A Washington-area man on Wednesday admitted guilt in the fatal beating of a well-known local actress and yoga instructor on Christmas Day last year.
Duane Adrian Johnson, 30, was a stranger to Tricia McCauley, and police say he confronted her as she was headed to meet fellow members of the District's theater scene at a holiday party. The 46-year-old McCauley never arrived, and friends began to worry and reported her missing.
McCauley's body was later found in the back seat of her white Scion. She had been brutally beaten and strangled, and her legs had been bound with a seat belt, police said. She also had been sexually assaulted.
On Wednesday in D.C. Superior Court, Johnson pleaded guilty to first-degree felony murder. He faces a 30-year prison term when he is sentenced by Judge Hiram Puig-Lugo on Nov. 17.
Speaking from his home in Oregon, McCauley's father, Henry McCauley Jr., said he thinks a 30-year sentence is "sufficient." He said he chose not to attend the hearing but has been in touch with prosecutors and police and supported the plea deal.
The retired Air Force officer paused briefly as he added the prison sentence to Johnson's age, noting the defendant would be about 60 years old when released.
"He'll be an older man," Henry McCauley said. "We're just not the type of people who want to see vengeance."
It has never been clear how Tricia McCauley encountered Johnson, who, according to his family, suffers from mental illness and was living on the streets. Henry McCauley said it would have been in his daughter's nature to try to help someone like the defendant.
"She was very sympathetic to people who had nothing," he said.
After Johnson was arrested, according to charging documents, he told police that McCauley had offered him a ride. He said he and McCauley had sex and that afterward she committed suicide by hanging herself with a seat belt. He then told detectives that he drove around the city with McCauley's body in the back seat and that he thought she was "sleeping" and would "wake up."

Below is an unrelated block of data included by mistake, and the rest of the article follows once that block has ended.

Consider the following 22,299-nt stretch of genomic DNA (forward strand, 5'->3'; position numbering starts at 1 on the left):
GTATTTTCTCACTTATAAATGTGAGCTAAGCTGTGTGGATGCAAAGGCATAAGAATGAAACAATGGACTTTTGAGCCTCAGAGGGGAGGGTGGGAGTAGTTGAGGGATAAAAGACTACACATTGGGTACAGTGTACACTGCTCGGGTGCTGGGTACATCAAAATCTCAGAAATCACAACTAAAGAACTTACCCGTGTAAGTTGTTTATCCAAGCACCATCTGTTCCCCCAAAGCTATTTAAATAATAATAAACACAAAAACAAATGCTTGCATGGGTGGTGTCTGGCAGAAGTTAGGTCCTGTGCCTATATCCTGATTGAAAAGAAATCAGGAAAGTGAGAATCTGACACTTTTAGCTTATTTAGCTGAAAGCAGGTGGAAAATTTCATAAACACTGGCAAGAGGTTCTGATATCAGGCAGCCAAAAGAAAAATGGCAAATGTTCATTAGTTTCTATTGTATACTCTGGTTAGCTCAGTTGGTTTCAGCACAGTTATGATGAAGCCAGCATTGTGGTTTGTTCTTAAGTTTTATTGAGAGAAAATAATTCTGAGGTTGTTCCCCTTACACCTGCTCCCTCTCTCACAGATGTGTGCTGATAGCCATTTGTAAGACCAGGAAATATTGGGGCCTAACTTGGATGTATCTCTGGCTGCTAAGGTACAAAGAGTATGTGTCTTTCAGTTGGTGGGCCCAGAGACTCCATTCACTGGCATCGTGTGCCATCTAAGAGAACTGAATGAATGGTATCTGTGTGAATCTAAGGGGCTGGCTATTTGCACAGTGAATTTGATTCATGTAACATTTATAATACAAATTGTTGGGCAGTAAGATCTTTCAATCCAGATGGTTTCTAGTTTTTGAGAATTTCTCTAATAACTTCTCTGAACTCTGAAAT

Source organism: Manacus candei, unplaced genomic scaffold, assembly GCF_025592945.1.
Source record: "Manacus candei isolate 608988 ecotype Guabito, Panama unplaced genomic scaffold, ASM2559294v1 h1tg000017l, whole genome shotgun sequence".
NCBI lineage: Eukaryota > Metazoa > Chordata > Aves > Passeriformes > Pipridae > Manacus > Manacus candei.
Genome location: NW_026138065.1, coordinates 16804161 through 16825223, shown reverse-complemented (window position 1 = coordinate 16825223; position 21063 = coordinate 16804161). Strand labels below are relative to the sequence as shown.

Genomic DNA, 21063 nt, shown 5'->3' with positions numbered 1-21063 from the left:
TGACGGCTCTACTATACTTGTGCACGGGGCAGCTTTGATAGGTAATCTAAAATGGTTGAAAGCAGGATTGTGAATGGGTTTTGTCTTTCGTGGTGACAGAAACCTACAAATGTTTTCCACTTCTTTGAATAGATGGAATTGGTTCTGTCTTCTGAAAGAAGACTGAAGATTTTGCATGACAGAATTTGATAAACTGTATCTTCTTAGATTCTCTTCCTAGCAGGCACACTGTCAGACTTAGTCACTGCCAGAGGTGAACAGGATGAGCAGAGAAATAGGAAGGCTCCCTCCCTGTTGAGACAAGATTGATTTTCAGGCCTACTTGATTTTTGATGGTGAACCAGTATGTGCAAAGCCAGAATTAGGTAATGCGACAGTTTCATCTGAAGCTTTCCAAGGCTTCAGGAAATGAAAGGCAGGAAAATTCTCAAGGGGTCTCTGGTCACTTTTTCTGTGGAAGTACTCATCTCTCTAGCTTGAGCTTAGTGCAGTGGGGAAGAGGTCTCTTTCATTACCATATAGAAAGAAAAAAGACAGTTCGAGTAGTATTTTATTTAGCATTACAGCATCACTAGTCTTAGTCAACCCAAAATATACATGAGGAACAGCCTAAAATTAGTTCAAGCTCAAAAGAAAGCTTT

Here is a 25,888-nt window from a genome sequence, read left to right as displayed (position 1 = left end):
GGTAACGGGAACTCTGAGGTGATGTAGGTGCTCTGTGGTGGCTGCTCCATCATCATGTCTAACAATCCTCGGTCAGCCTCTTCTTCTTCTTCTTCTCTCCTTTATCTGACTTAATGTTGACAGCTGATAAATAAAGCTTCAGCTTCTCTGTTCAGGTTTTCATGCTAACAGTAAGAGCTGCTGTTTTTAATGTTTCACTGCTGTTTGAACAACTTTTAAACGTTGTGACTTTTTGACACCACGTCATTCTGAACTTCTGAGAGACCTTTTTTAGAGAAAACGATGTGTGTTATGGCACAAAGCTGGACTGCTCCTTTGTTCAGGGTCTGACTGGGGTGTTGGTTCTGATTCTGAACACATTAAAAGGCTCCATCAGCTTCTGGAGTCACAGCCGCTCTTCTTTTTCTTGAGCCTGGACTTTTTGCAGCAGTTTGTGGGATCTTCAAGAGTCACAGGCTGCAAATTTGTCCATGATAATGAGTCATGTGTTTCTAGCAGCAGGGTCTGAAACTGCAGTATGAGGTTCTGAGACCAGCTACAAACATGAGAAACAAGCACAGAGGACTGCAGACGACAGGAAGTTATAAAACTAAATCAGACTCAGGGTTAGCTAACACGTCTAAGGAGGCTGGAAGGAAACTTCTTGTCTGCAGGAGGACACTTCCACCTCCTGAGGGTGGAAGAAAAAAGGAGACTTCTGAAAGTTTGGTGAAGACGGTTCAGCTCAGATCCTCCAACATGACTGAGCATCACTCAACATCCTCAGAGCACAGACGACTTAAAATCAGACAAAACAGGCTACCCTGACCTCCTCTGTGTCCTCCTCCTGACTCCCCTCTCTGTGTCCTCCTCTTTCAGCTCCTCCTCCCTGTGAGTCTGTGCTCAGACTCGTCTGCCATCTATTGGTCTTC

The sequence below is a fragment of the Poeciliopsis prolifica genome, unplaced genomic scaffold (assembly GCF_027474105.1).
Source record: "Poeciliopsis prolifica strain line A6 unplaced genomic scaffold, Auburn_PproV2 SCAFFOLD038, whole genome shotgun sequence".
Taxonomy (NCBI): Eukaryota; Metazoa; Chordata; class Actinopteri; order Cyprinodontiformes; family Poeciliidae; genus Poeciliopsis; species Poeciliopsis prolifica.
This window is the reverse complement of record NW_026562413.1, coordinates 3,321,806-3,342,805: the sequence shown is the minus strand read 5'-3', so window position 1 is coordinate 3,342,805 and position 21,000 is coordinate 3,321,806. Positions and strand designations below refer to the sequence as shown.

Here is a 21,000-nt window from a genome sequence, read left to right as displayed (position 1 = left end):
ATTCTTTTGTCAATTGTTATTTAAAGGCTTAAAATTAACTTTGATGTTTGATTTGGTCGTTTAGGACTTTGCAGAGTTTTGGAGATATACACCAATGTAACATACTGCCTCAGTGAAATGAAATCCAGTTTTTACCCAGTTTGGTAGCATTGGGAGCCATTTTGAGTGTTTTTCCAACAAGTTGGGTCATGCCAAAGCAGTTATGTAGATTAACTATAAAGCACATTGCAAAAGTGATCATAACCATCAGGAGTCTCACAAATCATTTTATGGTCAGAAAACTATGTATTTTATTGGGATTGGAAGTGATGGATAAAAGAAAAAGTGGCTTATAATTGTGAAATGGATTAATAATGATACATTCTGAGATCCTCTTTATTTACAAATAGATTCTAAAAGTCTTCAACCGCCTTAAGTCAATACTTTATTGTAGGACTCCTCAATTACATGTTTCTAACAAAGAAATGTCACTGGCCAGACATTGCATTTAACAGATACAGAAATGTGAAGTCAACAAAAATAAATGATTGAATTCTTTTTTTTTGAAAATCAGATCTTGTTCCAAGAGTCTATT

Johnson's guilty plea marks a dramatic shift for the defense. After Johnson's arrest, his attorneys with the District's Public Defender Service had repeatedly argued in court that their client was mentally ill and that police arrested an innocent man who had nothing to do with McCauley's death.
The plea came before Johnson was indicted by a grand jury. "Pre-indictment" plea agreements are often seen favorably by prosecutors and judges. Had Johnson been found guilty at trial, he would have faced more than 60 years in prison. The plea deal is not final until it is approved by the judge at sentencing.
At Wednesday's hearing, Assistant U.S. Attorney David Misler recounted details of the crime. Misler said that once McCauley was inside the car with Johnson, he beat her repeatedly in her face, fracturing her nose. Johnson sexually assaulted McCauley and choked her with the scarf she was wearing, the prosecutor said.
McCauley, Misler told the judge, kicked and punched Johnson but was unable to fight him off. McCauley died of strangulation and blunt-force trauma to her head and body.
When her body was found, her legs were tied together at her calves with the rear seat belt. She was wearing black stockings that were torn above the knees. Her shoes were missing and have not been found.
Johnson's DNA, Misler said, was found on McCauley's body.
During the hearing, Johnson gave brief answers to the judge's questions. He repeatedly turned to look toward the courtroom gallery, but it was not clear why.
Johnson has a long record of arrests, mostly for theft and nonviolent crimes, in the District, Maryland and Virginia. Court files contain notations of possible mental illness, though he has been ruled competent in the past.
The day McCauley went missing, a Sunday, she had prepared a pie and her signature Brussels sprouts to take to the Christmas dinner. When she failed to show, her friends and family launched a search for her, scouring city blocks.
Late the next night, a man walking his dog near Dupont Circle spotted McCauley's white two-door Scion iQ with its "Plant more plants" bumper sticker. He called police.
Police found the car a few minutes later parked in the 2200 block of M Street NW in the West End area. In a nearby CVS store, they confronted Johnson, who had been spotted driving the Scion. A police report says that an officer asked Johnson for the keys and he handed them over. McCauley's credit cards were also found in Johnson's pockets.
Also as part of Johnson's expected sentence, he would have to register as a sex offender for life and be under supervision upon release from prison.
Henry McCauley said he and other relatives had visited his daughter in the District in October, two months before she was killed. His family is doing okay, he said, and Tricia is frequently on their minds.
McCauley said that in her last years, his daughter had all but stopped with theater work, had gone back to school to earn a master's degree and was turning full time to work as a nutritionist.
"We talk freely about her life," he said. "She led a very productive and good life."